Miranda July, author, director, actress, photographer, master of capturing pre and post pubescent awkwardness, and as a character who has risen to status somewhat similar to that of a cult icon…has done it again. Our friend Graham at Future Shipwreck has written a nicer summary of her project than I could ever…so here it is! “In the language of cinema, extras are designed to be forgotten. Miranda July’s recent series of photos (a collaboration with Roe Ethridge), in which she unthinkably excavates background players from historically popular films and poses herself in homage to these bygone human props, is a declaration of war on the finality of culture. She dares to reverse the mandate of natural selection.” I wonder though, how she chose the particular films and extras that she did. Were they just arbitrarily picked? Or did she think aesthetically about which movies and which scenes from those movies that the most interesting looking extras?
I usually don’t like viral videos that promote products but this is really creative and unique. 36 Freeborders re-create a giant falling block video game down the streets of San Francisco at night. It’s like Gleaming The Cube meets Tetris… Awesome!
I know that Democrats are supposed to be hip and that most artists “Baracked the vote” but I was blown away when I stumbled onto the photography of Tipper Gore. Am I crazy or are these really great photographs? I could see these images in Time (maybe even National Geographic) magazine any day of the week. My hats off to Tipper. I’m truly impressed. More images after the jump.
It’s fun to see how something so violent, like paintball guns, could be used to make something so beautiful like Marilyn Monroe. I mean the skills and accuracy to execute this painting are amazing though… awesome teamwork guys! I am sure Andy Warhol would be oh so proud.
I came across an article on Reuters the other day detailing the French government’s proposal of a law that would require all digitally modified images to come with a warning stamp/disclaimer stating: “Photograph retouched to modify the physical appearance of a person.” Valerie Boyer, French parliamentarian, alongside some 50 other politicians, proposed the law to fight what they see as a warped image of women’s bodies in the media & popular culture. Boyer stated, ”These images can make people believe in a reality that often does not exist.” They believe that these “false realities” could lead to various kinds of psychological disorders, most prominently eating disorders within young women.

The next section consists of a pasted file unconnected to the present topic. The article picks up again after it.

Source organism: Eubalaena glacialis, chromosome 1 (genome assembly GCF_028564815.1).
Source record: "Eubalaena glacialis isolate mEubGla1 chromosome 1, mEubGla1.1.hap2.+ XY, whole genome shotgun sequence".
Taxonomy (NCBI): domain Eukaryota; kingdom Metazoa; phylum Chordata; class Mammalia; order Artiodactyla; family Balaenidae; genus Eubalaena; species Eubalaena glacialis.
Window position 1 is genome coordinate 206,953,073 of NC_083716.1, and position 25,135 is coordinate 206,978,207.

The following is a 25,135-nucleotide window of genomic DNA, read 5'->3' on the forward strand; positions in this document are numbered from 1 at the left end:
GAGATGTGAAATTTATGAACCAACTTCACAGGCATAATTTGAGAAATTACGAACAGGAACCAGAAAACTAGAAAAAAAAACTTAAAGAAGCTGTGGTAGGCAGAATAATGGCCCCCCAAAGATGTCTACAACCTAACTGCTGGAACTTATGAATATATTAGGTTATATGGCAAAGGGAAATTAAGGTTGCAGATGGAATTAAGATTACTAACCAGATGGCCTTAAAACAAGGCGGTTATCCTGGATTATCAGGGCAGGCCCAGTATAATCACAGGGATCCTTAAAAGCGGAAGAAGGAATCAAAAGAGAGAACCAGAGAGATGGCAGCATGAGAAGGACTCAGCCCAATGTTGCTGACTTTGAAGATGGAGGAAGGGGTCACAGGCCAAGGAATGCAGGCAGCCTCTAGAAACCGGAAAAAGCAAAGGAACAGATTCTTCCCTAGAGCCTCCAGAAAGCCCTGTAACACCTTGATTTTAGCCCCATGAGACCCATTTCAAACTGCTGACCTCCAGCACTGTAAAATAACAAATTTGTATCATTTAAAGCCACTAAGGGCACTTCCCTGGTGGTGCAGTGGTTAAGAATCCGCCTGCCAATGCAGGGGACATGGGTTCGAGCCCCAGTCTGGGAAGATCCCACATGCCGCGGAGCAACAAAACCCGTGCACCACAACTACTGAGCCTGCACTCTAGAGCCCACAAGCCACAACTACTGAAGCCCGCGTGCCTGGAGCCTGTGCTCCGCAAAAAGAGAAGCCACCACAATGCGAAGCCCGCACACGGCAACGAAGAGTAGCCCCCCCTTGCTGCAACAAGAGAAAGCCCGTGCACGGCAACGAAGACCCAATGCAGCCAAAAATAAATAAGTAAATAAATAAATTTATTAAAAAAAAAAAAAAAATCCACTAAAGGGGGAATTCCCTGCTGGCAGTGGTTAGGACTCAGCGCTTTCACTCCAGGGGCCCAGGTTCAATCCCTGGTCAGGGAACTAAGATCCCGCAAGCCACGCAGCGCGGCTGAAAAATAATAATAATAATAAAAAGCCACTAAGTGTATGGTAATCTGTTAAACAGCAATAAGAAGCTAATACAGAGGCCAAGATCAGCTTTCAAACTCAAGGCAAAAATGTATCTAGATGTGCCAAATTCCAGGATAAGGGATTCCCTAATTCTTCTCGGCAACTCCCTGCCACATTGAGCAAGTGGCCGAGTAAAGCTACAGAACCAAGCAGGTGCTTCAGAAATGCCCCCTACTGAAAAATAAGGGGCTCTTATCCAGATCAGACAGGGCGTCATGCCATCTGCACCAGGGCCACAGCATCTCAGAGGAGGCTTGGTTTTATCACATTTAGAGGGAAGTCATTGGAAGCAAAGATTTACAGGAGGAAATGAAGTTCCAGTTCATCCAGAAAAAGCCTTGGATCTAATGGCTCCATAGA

What’s interesting is that this law would apply not only to the glossy spreads of fashion mags, but all press photographs, political campaigns, images on packaging, advertising, even art photographs. More before/after digital photoshopping after the jump. I wonder in the Renaissance if people were upset that fair duchesses and dukes were painted with a smokey-sfumato to hide their big noses….at any rate, this holds some strange implications as far as how we view photography as some sort of implement of “truth”– seems to me gone are the days the photograph will be considered as any sort of factual record…
What do you guys think? Regulating altered realities good, or detrimental to creative expression….? (Also, is it me or is there something strangely visually satisfying about these photos…)
Ian Pfaff’s demo reel is a classic. In my mind, the guy nailed it. While partying really, really, hard while on spring break, Ian multitasks by writing, editing, directing, animating, building props, and making music. All around killer.
Furniture is most always ignored as art. T. M. Schmid’s Swiss furniture studio Strala has created some stunningly beautiful sculptural pieces, which should hopefully help change that image. His designs are amazing examples of furniture as art and each of his unique pieces brings a different feel of strength and eloquence.